All this activity generates big data, which facilitates better measurement. Better measurement drives greater clarity about consumer choice and will ultimately drive a convergence of both on- and offline commerce and measurement and analytics. More and more marketing, advertising and sales activity will be added to the technology stack courtesy of Moore’s Law. To take one example: advertising is now routinely bought and sold by algorithm-driven computers. The results will be greater speed, quality, and productivity and consequent improvements in ROI.
When something gets more efficient, more money is spent on it. People often assume the opposite: if people know exactly whom to reach, won’t they pay only to advertise to those people? In fact, uncertainty about whether you are reaching the right audience discourages spending. The same thing will happen with in-store promotions, which have a modest average ROI today. So we are embarking, I believe, on a golden age of marketing and advertising. Golden ages are accompanied by wrenching change (as the alchemists discovered, it’s difficult to change anything into gold). But the trimming of waste driven by improvements in precision and optimization will drive up spending, just as a drop of two-thirds in the price of the Model T resulted in an explosion of car-buying and the arrival of the era of mass marketing in the U.S. I believe the same thing will happen with the arrival of true one-to-one marketing.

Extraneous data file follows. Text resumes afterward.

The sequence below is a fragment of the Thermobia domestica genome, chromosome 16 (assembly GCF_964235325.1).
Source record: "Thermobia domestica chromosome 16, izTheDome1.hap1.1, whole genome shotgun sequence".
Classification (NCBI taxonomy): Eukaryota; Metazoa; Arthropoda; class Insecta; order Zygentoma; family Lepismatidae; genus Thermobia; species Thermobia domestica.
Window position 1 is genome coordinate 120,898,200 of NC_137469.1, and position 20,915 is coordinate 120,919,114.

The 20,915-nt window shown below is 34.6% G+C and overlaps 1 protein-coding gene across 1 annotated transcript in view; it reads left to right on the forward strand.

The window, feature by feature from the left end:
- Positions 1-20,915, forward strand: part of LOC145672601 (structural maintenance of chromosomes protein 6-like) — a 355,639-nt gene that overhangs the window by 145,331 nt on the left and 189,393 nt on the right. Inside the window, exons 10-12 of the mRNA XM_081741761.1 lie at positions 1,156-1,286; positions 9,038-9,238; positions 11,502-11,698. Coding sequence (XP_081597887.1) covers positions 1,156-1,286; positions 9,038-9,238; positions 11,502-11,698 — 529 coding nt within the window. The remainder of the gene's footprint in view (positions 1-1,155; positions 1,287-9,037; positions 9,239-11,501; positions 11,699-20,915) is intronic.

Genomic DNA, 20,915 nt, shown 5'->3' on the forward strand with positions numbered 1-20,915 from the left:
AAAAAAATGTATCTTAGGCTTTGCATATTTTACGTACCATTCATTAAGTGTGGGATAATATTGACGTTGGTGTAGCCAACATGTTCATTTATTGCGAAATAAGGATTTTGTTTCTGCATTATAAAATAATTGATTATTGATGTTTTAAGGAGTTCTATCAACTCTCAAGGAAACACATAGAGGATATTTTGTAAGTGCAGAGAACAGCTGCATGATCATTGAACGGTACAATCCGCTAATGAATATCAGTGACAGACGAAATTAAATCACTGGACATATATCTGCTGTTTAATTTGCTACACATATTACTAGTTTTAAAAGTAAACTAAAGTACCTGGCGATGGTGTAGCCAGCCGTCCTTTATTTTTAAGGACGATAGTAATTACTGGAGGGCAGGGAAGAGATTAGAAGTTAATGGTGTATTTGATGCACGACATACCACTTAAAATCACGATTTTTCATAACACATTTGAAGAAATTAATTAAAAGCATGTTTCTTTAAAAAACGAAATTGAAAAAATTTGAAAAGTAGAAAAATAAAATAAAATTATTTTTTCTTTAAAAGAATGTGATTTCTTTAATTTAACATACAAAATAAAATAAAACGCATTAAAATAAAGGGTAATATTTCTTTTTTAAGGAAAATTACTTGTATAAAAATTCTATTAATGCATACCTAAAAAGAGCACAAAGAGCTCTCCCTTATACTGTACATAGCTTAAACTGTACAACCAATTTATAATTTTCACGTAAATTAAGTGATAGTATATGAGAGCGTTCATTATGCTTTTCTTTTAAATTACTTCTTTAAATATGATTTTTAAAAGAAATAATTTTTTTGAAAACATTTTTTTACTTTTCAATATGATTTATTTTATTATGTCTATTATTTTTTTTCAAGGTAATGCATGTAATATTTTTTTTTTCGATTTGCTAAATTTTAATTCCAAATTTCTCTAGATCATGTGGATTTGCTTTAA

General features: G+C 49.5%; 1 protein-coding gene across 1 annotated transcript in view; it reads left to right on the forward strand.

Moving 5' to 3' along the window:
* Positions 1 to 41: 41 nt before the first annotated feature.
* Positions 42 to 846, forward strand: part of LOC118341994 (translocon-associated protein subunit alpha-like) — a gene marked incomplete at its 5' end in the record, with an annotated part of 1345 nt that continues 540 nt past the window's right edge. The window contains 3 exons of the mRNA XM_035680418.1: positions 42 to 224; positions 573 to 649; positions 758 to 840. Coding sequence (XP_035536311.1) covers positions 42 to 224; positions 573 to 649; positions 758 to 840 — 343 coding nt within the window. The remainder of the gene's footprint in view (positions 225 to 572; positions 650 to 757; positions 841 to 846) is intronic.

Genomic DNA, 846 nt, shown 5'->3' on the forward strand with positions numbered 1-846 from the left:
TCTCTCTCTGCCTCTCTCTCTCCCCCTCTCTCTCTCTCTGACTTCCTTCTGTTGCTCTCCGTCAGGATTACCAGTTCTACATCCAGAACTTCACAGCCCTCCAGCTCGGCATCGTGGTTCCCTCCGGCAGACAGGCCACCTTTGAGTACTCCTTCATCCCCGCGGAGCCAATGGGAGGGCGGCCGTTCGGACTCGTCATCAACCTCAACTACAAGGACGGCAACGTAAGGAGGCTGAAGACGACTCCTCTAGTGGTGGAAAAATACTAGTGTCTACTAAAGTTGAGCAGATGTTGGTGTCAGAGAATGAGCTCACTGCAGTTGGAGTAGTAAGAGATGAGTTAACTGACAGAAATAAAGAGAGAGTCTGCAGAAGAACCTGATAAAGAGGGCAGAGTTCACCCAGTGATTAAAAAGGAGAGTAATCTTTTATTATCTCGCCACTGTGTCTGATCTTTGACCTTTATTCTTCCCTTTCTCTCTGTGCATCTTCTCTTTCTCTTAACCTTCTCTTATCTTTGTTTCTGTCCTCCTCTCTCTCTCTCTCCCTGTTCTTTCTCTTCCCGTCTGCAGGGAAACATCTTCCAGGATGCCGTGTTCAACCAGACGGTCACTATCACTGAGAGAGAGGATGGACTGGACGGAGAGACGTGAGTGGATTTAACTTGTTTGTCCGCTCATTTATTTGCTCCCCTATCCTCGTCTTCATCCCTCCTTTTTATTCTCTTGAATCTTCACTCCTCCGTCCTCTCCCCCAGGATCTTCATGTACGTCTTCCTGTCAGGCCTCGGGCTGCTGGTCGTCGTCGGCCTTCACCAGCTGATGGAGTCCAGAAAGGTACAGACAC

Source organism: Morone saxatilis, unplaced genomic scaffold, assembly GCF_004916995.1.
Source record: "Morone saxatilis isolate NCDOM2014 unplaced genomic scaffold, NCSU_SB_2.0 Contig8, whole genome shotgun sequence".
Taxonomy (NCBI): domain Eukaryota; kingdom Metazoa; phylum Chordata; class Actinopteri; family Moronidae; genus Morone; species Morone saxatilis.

Trimming waste: a little idea with big implications. It improves entire markets one company at a time. And it has a compounding effect.
Of course, the more digital the world gets, the more granular, connected, real-time and personal data will become. Consumers are becoming more sensitive about data privacy and security.
If their data is secure, and they can control whether to share, the equation between sharing data and receiving benefits that underpins all these efficiencies will hold. But they will respond quickly depending on whether companies behave poorly or well: Social media is a sword that cuts both ways.
There have been hiccups; there will no doubt be more. But data recognizes no borders, so its role funding consumers’ access to content and goods will grow. In this environment, data integrators will become experts in “master identity management,” connecting disparate data streams at the (anonymized) individual level to inform more precise marketing than ever before. This has happened to all of you in the form of a pair of a shoes or a dress you looked at online, which followed you around on the web for days. Whether that impresses you or gives you pause, recognize that it’s only the beginning.
A final point. Technology advances speed things up. For many, it’s exhausting. For many (including me), it’s energizing. It makes me wish I were 32 again: advanced enough to have established some degree of mastery; advanced enough to have made mistakes and acquired some humility. But primarily because my career would still have 30-plus years to run—and the next 30 years are going to be amazing. We have seen what Moore’s Law has brought us in the last 30 years. That law is exponential. So if things are fast today—well, you can imagine what is coming. The last 30 years will seem modest and slow. It’s going to be an exhilarating ride.